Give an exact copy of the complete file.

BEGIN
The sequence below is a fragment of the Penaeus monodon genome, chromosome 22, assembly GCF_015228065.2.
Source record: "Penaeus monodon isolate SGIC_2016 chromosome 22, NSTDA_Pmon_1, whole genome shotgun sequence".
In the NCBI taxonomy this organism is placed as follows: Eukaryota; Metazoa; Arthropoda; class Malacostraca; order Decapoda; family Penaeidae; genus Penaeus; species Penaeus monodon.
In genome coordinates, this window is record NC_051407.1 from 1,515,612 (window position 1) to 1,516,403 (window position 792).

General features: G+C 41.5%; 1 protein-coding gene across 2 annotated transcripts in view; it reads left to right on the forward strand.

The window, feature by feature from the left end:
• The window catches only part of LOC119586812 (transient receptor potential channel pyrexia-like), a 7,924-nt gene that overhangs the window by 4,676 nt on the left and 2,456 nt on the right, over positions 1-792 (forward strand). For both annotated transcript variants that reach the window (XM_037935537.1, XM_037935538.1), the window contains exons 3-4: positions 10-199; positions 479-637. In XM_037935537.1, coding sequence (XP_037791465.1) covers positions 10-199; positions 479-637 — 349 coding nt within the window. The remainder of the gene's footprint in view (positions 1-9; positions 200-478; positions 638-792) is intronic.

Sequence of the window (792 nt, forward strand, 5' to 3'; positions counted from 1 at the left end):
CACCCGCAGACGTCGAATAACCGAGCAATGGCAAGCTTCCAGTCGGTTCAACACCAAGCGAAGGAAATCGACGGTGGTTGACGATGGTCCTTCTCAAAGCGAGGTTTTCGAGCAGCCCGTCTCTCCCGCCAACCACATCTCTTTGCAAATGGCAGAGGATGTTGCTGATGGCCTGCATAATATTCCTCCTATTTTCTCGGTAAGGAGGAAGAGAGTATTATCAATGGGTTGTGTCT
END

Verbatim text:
The sequence below is a fragment of the Penaeus monodon genome, chromosome 22, assembly GCF_015228065.2.
Source record: "Penaeus monodon isolate SGIC_2016 chromosome 22, NSTDA_Pmon_1, whole genome shotgun sequence".
In the NCBI taxonomy this organism is placed as follows: Eukaryota; Metazoa; Arthropoda; class Malacostraca; order Decapoda; family Penaeidae; genus Penaeus; species Penaeus monodon.
In genome coordinates, this window is record NC_051407.1 from 1,515,612 (window position 1) to 1,516,403 (window position 792).

General features: G+C 41.5%; 1 protein-coding gene across 2 annotated transcripts in view; it reads left to right on the forward strand.

The window, feature by feature from the left end:
• The window catches only part of LOC119586812 (transient receptor potential channel pyrexia-like), a 7,924-nt gene that overhangs the window by 4,676 nt on the left and 2,456 nt on the right, over positions 1-792 (forward strand). For both annotated transcript variants that reach the window (XM_037935537.1, XM_037935538.1), the window contains exons 3-4: positions 10-199; positions 479-637. In XM_037935537.1, coding sequence (XP_037791465.1) covers positions 10-199; positions 479-637 — 349 coding nt within the window. The remainder of the gene's footprint in view (positions 1-9; positions 200-478; positions 638-792) is intronic.

Sequence of the window (792 nt, forward strand, 5' to 3'; positions counted from 1 at the left end):
CACCCGCAGACGTCGAATAACCGAGCAATGGCAAGCTTCCAGTCGGTTCAACACCAAGCGAAGGAAATCGACGGTGGTTGACGATGGTCCTTCTCAAAGCGAGGTTTTCGAGCAGCCCGTCTCTCCCGCCAACCACATCTCTTTGCAAATGGCAGAGGATGTTGCTGATGGCCTGCATAATATTCCTCCTATTTTCTCGGTAAGGAGGAAGAGAGTATTATCAATGGGTTGTGTCT